On March 2, 2013, the American Branch of the International Law Association held its Western Regional Conference on International Law and Human Security in the 21st Century.  The conference was held at the University of Denver Sturm College of Law in Denver, Colorado.  The third panel of the day was on Human Security and Human Rights.  The chair of the panel was Professor James A.R. Nafziger.  The speakers were Professor Upendra D. Acharya, Professor Claude d’Estree, and Professor Linda A. MaloneMr. Andrew Reid served as the panel discussant.

Professor Nafziger received his B.A. and M.A. from the University of Wisconsin and his J.D. from the Harvard Law School.  Professor Nafziger currently serves as the Thomas B. Stoel Professor of Law and Director of International Programs at Willamette University College of Law.  He is also Honorary Professor at the East China University of Politics and Law.  Professer Nafziger’s presentation for the conference was entitled Immigration Through the Lens of International Law.  The presentation focused on how international law helps us overcome the nearsightedness of immigration law.  Professor Nafziger stated that immigration is more than just a hot topic at the top of the U.S. national agenda in Washington D.C. but it is also a major focus in security and human rights.

Professor Acharya holds a S.J.D. from the University of Wisconsin Law School; an LL.M. from the University of Utah College of Law; an M.C.L. from the University of Delhi, India; and an LL.B. from Tribhuvan University, Kathmandu, Nepal.  He is currently a Professor of Law at Gonzaga University School of Law.  Professor Acharya’s presentation for the conference was entitled Human Rights and Human Security: Consonance or Dissonance?   The presentation focused on answering the question of whether human rights and human security are the same thing and if they are complimentary to each other.  The current situation and statistics from Libya were of a particular focus.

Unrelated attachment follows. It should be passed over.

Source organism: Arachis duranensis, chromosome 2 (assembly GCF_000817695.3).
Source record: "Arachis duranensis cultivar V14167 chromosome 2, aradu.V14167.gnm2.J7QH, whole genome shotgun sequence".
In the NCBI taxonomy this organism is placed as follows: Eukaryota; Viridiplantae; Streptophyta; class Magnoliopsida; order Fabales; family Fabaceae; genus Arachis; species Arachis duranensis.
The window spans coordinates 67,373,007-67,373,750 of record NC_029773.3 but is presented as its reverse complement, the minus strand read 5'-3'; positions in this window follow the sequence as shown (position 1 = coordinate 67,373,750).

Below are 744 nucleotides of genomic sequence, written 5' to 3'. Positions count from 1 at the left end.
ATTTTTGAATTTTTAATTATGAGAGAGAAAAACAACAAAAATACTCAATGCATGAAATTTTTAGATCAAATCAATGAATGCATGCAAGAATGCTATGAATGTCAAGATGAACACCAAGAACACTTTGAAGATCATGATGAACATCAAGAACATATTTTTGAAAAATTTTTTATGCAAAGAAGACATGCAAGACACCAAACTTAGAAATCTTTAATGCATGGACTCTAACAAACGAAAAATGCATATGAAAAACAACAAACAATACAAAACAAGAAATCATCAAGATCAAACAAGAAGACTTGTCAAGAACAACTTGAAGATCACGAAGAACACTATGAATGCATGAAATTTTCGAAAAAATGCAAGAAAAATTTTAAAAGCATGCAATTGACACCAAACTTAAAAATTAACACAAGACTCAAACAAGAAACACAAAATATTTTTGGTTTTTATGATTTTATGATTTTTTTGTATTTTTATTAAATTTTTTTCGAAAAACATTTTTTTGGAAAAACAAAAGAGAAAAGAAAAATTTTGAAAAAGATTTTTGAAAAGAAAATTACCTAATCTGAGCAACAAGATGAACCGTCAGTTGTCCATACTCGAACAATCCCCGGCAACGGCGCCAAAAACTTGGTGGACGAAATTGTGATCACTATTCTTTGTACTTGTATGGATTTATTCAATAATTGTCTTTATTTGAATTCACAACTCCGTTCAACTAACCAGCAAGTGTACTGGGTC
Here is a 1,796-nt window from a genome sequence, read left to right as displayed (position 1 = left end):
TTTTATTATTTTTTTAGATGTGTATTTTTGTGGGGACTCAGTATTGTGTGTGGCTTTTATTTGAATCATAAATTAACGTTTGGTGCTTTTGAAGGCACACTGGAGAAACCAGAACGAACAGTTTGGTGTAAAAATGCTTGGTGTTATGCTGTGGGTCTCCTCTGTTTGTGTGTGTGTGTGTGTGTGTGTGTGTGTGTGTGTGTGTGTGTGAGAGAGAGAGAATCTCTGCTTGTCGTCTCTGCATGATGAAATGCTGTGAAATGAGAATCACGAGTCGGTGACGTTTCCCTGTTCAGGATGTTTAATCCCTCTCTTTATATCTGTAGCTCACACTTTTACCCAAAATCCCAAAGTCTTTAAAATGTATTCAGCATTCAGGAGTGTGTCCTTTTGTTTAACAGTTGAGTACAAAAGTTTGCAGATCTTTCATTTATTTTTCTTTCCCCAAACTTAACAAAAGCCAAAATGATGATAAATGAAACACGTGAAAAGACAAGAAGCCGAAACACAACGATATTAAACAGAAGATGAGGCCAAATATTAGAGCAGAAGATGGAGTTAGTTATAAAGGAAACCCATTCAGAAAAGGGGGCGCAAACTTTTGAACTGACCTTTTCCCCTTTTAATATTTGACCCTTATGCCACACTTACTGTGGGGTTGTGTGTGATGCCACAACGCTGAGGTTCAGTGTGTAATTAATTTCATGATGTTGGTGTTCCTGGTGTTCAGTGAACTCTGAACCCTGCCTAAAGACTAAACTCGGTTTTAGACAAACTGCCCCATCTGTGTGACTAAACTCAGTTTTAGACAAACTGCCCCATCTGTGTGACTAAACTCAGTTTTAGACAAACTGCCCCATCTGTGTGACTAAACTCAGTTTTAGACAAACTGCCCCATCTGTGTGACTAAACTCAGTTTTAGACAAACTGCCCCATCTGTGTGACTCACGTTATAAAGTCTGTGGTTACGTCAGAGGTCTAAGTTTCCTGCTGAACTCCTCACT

Professor d’Estree is a graduate of Harvard Divinity School, and he received his J.D. from Northeastern University School of Law.  He is Director of the Human Trafficking Clinic, the Center on Rights Development, and the Humans Rights Degree Program at the Josef Korbel School of International Studies at the University of Denver.  Professor d’Estree’s conference presentation was entitled Forced Labor and Human Trafficking: the Return to the Old Scourge of Slavery.  The focus of the presentation was on forced labor a.k.a. slavery, which is still practiced around the world today with about 20.9 million people currently serving as forced labor.  This is also a problem in America with between 14,500-17,500 people traded across the American border annually.  He also discussed the causes, conditions, and cures of the forced labor and human trafficking crisis.

Professor Malone received her B.A. from Vassar and her J.D. from Duke.  She is currently the Marshall-Wythe Foundation Professor of Law and Founding Director of the Human Security Law Center at the College of Willam and Mary School of Law.  Professor Malone’s conference presentation was entitled The Responsibility to Protect Civilian Populations.  The presentation discussed the legal norms on the responsibility to protect, which includes the prevention of crimes against civilians, and the difference between the responsibility to protect vs. humanitarian intervention.  There was a particular focus on the difficulties in Syria.

Mr. Reid received his J.D. from the University of Oklahoma and, in addition to his current trial and appellate advocacy, he teaches as an adjunct Professor at the University of Denver Sturm College of Law.  Mr. Reid began by noting that no one who had spoken during the day had defined human security, the topic of the conference.  He noted that though there are many factors to human security it basically comes down to two things – freedom from fear, such are war and death, and freedom from wants, such as food, shelter, and the ability to participate in government.

Sarah Emery is a 2L and is the Business Editor of the Denver Journal of International Law & Policy.

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University of Denver Sturm College of Law